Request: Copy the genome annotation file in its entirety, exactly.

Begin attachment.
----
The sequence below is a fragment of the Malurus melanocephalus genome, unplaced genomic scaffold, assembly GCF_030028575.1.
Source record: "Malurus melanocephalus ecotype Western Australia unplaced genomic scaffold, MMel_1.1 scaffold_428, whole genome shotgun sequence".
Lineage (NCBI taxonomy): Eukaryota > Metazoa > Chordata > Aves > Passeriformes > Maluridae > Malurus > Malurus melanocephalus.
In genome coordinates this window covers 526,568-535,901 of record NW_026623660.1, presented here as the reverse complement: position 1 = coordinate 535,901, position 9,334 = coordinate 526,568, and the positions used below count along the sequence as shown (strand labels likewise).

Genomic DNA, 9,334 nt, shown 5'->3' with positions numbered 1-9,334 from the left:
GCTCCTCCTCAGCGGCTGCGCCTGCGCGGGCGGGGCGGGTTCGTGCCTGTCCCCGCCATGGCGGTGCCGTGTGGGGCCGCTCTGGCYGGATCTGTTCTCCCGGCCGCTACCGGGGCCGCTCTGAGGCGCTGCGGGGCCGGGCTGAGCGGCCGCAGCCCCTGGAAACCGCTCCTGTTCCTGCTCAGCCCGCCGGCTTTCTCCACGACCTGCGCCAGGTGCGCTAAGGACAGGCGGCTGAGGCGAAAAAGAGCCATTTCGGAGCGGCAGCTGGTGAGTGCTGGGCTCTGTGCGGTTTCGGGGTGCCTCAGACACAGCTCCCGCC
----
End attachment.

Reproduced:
The sequence below is a fragment of the Malurus melanocephalus genome, unplaced genomic scaffold, assembly GCF_030028575.1.
Source record: "Malurus melanocephalus ecotype Western Australia unplaced genomic scaffold, MMel_1.1 scaffold_428, whole genome shotgun sequence".
Lineage (NCBI taxonomy): Eukaryota > Metazoa > Chordata > Aves > Passeriformes > Maluridae > Malurus > Malurus melanocephalus.
In genome coordinates this window covers 526,568-535,901 of record NW_026623660.1, presented here as the reverse complement: position 1 = coordinate 535,901, position 9,334 = coordinate 526,568, and the positions used below count along the sequence as shown (strand labels likewise).

Genomic DNA, 9,334 nt, shown 5'->3' with positions numbered 1-9,334 from the left:
GCTCCTCCTCAGCGGCTGCGCCTGCGCGGGCGGGGCGGGTTCGTGCCTGTCCCCGCCATGGCGGTGCCGTGTGGGGCCGCTCTGGCYGGATCTGTTCTCCCGGCCGCTACCGGGGCCGCTCTGAGGCGCTGCGGGGCCGGGCTGAGCGGCCGCAGCCCCTGGAAACCGCTCCTGTTCCTGCTCAGCCCGCCGGCTTTCTCCACGACCTGCGCCAGGTGCGCTAAGGACAGGCGGCTGAGGCGAAAAAGAGCCATTTCGGAGCGGCAGCTGGTGAGTGCTGGGCTCTGTGCGGTTTCGGGGTGCCTCAGACACAGCTCCCGCC